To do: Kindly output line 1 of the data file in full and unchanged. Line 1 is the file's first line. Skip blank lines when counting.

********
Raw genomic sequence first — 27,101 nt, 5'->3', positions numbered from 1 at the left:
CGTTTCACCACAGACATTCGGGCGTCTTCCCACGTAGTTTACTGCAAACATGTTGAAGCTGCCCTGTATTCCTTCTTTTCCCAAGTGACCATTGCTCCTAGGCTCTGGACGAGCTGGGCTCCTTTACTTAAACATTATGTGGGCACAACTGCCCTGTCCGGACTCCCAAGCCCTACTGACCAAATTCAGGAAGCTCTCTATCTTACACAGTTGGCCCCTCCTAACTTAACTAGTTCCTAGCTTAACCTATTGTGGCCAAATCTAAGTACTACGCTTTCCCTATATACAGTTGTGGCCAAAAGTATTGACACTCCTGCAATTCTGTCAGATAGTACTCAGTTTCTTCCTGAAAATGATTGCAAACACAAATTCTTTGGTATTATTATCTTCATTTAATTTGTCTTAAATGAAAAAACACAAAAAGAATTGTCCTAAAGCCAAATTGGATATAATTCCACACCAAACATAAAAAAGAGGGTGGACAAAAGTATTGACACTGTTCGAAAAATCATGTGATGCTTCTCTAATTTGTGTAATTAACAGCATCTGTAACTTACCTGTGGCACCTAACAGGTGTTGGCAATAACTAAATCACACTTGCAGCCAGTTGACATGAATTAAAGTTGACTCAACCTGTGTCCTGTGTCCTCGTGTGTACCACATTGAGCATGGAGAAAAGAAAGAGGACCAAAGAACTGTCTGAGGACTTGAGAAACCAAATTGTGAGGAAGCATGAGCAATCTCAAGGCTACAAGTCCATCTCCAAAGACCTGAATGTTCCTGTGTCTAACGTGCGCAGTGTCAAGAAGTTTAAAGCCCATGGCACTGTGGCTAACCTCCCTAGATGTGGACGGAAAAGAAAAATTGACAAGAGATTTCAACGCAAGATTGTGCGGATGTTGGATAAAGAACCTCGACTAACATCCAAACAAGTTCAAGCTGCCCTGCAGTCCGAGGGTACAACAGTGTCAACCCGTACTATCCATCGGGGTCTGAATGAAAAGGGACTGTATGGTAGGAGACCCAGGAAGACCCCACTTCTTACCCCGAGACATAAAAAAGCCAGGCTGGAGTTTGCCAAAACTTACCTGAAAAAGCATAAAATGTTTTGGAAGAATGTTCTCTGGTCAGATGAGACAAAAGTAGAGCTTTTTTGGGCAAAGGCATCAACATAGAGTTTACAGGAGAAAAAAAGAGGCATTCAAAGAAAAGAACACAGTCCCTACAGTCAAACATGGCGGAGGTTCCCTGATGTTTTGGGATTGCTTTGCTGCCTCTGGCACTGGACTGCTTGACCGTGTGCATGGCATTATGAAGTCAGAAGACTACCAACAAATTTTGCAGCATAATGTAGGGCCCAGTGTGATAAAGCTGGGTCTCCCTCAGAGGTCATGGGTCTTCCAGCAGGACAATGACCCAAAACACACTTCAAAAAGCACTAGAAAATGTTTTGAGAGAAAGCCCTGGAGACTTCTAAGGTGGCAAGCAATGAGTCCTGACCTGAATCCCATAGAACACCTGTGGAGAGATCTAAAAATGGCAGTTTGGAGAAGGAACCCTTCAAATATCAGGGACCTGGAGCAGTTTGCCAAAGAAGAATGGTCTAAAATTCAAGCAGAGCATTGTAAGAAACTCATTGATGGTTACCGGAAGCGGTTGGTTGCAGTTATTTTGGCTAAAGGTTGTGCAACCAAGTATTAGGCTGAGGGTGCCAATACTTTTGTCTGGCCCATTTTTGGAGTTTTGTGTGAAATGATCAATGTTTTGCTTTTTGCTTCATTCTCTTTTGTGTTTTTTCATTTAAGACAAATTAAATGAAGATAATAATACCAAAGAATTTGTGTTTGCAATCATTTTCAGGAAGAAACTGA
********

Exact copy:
Raw genomic sequence first — 27,101 nt, 5'->3', positions numbered from 1 at the left: